Re: [PATCH v2 03/10] mm, page_alloc: split smallest stolen page in fallback

From: Vlastimil Babka
Date: Mon Feb 13 2017 - 05:55:05 EST

On 02/13/2017 11:51 AM, Mel Gorman wrote:
> On Fri, Feb 10, 2017 at 06:23:36PM +0100, Vlastimil Babka wrote:
>> The __rmqueue_fallback() function is called when there's no free page of
>> requested migratetype, and we need to steal from a different one. There are
>> various heuristics to make this event infrequent and reduce permanent
>> fragmentation. The main one is to try stealing from a pageblock that has the
>> most free pages, and possibly steal them all at once and convert the whole
>> pageblock. Precise searching for such pageblock would be expensive, so instead
>> the heuristics walks the free lists from MAX_ORDER down to requested order and
>> assumes that the block with highest-order free page is likely to also have the
>> most free pages in total.
>> Chances are that together with the highest-order page, we steal also pages of
>> lower orders from the same block. But then we still split the highest order
>> page. This is wasteful and can contribute to fragmentation instead of avoiding
>> it.
> The original intent was that if an allocation request was stealing a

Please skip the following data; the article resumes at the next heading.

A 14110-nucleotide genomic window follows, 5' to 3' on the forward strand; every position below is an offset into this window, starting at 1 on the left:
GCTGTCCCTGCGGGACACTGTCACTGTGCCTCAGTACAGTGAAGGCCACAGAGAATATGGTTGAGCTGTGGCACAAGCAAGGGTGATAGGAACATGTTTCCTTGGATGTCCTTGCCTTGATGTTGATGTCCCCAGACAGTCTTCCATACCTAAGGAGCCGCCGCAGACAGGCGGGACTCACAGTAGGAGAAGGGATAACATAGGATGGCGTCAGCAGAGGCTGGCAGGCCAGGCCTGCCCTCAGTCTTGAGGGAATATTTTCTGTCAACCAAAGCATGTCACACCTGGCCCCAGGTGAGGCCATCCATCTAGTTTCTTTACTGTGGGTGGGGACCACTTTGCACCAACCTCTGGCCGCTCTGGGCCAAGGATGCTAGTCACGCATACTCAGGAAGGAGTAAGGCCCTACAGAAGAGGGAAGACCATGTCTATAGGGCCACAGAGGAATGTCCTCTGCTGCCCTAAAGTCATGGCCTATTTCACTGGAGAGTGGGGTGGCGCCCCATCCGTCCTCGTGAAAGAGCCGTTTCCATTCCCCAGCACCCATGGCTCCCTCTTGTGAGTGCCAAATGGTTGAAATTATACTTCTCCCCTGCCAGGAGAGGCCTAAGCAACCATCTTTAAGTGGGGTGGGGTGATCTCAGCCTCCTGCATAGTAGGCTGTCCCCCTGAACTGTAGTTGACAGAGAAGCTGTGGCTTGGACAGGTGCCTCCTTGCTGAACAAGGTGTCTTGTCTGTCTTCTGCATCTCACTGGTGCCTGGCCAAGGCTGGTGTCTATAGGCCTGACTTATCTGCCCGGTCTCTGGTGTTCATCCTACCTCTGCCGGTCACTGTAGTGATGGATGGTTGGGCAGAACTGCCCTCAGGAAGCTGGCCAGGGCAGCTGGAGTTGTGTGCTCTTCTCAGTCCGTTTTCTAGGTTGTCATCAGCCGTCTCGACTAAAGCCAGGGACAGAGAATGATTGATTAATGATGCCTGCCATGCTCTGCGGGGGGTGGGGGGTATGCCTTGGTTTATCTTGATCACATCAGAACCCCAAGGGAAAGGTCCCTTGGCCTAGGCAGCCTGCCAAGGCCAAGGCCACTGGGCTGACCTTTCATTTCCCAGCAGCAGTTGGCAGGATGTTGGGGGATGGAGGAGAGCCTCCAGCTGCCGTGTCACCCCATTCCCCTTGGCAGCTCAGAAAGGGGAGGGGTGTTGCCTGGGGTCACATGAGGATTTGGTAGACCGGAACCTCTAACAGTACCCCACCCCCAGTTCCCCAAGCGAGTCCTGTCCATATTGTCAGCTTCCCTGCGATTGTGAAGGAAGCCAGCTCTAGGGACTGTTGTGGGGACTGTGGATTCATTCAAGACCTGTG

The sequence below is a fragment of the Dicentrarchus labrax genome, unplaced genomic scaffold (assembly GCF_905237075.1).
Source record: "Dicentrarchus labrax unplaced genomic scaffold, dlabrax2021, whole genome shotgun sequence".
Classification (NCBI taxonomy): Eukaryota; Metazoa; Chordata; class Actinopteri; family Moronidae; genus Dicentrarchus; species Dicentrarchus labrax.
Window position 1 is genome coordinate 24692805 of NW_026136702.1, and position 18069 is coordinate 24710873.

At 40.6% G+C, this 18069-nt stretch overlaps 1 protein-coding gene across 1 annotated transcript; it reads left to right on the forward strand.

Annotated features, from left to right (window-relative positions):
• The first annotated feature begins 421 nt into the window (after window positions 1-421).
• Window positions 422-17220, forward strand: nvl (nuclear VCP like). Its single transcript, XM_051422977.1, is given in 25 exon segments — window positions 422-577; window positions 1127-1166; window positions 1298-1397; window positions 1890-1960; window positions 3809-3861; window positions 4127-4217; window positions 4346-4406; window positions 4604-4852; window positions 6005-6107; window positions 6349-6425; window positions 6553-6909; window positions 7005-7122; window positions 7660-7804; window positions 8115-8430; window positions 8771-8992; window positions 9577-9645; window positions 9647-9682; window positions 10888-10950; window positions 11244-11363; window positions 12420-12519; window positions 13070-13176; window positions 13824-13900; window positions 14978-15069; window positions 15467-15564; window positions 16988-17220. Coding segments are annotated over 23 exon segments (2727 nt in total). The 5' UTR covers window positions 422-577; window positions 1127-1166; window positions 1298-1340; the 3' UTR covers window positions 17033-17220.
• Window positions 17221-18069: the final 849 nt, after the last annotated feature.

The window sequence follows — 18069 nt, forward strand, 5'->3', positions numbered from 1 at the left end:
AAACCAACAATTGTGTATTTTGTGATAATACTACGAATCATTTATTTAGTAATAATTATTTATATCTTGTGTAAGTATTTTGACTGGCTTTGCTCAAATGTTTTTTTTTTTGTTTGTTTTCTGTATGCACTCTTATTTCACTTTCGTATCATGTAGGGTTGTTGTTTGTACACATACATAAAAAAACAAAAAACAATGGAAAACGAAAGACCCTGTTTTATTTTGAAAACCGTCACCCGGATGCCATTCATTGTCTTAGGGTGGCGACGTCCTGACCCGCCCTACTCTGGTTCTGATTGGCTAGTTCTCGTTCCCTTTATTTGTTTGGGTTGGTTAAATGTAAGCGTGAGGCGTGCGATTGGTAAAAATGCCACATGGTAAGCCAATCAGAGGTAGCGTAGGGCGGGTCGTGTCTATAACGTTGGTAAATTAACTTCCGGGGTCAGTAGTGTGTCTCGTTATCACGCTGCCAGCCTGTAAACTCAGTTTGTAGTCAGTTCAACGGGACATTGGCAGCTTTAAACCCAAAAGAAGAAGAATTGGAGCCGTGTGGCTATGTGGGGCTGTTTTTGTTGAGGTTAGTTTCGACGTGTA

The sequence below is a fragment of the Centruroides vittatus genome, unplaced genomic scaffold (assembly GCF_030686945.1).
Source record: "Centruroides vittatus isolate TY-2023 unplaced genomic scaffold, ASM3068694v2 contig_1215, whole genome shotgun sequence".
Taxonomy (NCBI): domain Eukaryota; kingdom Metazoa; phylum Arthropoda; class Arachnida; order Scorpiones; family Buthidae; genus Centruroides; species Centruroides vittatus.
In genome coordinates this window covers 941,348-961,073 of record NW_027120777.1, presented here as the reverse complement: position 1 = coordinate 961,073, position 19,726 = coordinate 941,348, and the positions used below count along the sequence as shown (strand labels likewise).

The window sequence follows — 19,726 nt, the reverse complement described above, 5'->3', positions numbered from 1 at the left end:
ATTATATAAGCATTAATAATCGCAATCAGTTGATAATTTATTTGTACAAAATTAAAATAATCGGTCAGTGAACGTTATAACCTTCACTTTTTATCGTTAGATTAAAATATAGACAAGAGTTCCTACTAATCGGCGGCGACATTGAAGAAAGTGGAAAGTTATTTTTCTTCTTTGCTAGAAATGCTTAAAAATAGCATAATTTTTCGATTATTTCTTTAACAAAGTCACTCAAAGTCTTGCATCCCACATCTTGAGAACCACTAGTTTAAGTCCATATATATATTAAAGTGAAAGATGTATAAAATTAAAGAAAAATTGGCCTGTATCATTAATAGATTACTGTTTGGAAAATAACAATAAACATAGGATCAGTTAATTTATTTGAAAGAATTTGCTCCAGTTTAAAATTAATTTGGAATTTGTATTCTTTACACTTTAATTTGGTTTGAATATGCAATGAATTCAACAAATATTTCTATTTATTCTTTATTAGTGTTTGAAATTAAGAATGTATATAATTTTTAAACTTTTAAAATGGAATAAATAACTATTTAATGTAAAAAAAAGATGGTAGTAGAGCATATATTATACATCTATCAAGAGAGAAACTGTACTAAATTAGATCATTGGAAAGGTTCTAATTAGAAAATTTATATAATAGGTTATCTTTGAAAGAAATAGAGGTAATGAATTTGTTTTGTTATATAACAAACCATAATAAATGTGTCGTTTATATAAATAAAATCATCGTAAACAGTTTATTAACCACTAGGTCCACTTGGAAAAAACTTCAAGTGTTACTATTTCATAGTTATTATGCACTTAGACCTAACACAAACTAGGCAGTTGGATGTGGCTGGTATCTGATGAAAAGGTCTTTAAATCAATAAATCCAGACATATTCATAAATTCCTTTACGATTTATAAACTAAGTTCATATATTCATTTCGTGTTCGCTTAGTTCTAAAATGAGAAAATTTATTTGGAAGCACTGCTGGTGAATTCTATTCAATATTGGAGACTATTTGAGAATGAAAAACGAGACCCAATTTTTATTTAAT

> pageblock that taking the largest one would reduce the likelihood of a
> steal in the near future by the same type.

I understand the intent and tried to explain that in the first
paragraph. This patch doesn't change that, we still select the pageblock
for stealing based on the largest free page we find. But if we manage to
steal also some smaller pages from the same pageblock, we will split the
smallest one instead of the largest one.

>> This patch thus changes __rmqueue_fallback() to just steal the page(s) and put
>> them on the freelist of the requested migratetype, and only report whether it
>> was successful. Then we pick (and eventually split) the smallest page with
>> __rmqueue_smallest(). This all happens under zone lock, so nobody can steal it
>> from us in the process. This should reduce fragmentation due to fallbacks. At
>> worst we are only stealing a single highest-order page and waste some cycles by
>> moving it between lists and then removing it, but fallback is not exactly hot
>> path so that should not be a concern. As a side benefit the patch removes some
>> duplicate code by reusing __rmqueue_smallest().
>> Signed-off-by: Vlastimil Babka <vbabka@xxxxxxx>
> But conceptually this is better so
> Acked-by: Mel Gorman <mgorman@xxxxxxxxxxxxxxxxxxx>